We don't really understand randomness

Our brains have evolved to draw simple linear correlations between events. It helps simplify our interpretation of the world, but we must understand the limitations of that model.

Our brains hate randomness. Evolution has caused our brains to focus on simple, linear narratives to explain causation. We use intuition and mental models to reduce the complexity of our surroundings for better understanding. 

Yet, so much of our world is driven by pure chance. Drawing linear narratives greatly simplifies interpretation, but we must understand the limits of those models. If you don’t accommodate for randomness, you risk being a sucker. 

For example, you may spot the trend of a loose pattern and become overconfident in what the future will hold. Be wary of patterns that could be random, or simply unique but nonrepeating. Don’t spot the 1990s dot-com bubble pattern repeating, for example- there were other factors in play, and it was just a random event.       

Barking up the wrong tree.

Our brains are insulated from the true randomness of the events that happen in our lives. What do our brains use to determine causation? A regular sequence or a randomly spaced sequence of events. For example, if we take a long sequence of coin tosses and observe a run, we naturally fall into the trap of thinking the one event that is not in the run is causation — that is, we don’t account for randomness in our thinking as much as we should.

Our brains especially do not like randomness that goes against a regular pattern.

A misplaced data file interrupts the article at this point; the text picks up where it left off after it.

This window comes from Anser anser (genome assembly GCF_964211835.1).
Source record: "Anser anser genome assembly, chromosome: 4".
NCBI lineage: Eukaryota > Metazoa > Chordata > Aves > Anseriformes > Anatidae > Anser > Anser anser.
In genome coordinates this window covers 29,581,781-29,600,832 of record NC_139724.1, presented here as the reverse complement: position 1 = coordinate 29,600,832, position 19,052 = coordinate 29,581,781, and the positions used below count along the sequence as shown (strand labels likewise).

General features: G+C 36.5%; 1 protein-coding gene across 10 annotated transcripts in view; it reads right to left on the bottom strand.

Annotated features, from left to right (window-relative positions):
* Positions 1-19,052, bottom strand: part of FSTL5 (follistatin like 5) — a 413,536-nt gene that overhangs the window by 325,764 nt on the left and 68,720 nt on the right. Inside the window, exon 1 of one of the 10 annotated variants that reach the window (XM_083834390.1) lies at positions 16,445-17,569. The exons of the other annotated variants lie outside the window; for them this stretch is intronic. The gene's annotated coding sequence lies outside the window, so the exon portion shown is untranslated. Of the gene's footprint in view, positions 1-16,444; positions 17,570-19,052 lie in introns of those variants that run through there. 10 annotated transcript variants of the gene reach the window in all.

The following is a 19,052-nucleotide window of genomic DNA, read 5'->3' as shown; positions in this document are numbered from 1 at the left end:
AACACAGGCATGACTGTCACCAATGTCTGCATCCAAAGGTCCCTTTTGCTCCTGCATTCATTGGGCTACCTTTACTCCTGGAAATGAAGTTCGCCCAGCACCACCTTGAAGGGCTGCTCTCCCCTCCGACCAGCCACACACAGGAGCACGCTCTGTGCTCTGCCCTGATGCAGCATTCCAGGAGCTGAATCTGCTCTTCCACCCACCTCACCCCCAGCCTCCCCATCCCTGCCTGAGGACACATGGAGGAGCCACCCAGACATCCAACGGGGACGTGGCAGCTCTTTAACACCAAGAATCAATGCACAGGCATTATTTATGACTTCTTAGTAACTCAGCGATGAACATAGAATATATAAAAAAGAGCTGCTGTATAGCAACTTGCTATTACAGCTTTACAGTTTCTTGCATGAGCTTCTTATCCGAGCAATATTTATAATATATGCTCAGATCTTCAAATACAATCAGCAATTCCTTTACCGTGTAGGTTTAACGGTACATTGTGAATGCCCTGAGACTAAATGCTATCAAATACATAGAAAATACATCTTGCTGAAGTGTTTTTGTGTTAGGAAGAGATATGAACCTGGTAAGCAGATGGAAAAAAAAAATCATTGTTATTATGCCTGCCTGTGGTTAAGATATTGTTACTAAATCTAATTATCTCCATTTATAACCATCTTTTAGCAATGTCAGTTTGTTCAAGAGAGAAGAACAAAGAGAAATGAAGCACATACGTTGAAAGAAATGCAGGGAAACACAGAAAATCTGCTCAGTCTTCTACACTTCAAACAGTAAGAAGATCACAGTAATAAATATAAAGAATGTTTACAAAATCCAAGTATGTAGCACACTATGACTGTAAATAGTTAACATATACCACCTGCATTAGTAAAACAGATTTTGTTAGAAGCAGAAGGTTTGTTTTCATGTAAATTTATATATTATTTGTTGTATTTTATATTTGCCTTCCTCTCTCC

If you want an example of random behavior, data mining won’t help you. In randomness, there is no discernable pattern. You may find no correlation between any inputs, and this random sequence will feel wasteful or without purpose.

This becomes an obstacle when we go to look at the world and predict future behavior or come up with causal relationship ideas. Even more so when we look back on the past. We assume that the past is the “causal story”, but it never is. We construct it as such.    

There is an inevitable bias, which one of avoidance, as we have a lot of computation resources in seeking causal stories and thus avoid shark infested waters, quite like the animal kingdom going to a watering hole.

How do we break out of this feeling of certainty and discover the truth? When looking for cause, try to disprove rather than prove the correlation. Ask what could go against the pattern of the event you seek — where you have randomness.

Next, ask what else could be going on. It could be the X factor. Look for luxury variables are you are looking for a correlation.

You want a situation in which the uncertain variable is real and not happenstance. It’s dangerous to seduce the idea that there is a causation relationship where there is none.

People fall into the trap of false pattern recognition all the time. This can be harmless, such as spotting a mythical dragon in a collection of common shapes. Their are also cases where false pattern recognition can be dangerous.    

For example, Sam L. Savage was convinced he could use statistics to accurately predict fruit prices, which was undoubtedly unwise. He hired a commodities trading company, but lost $300 million in a matter of weeks.

He incorrectly labeled the fall.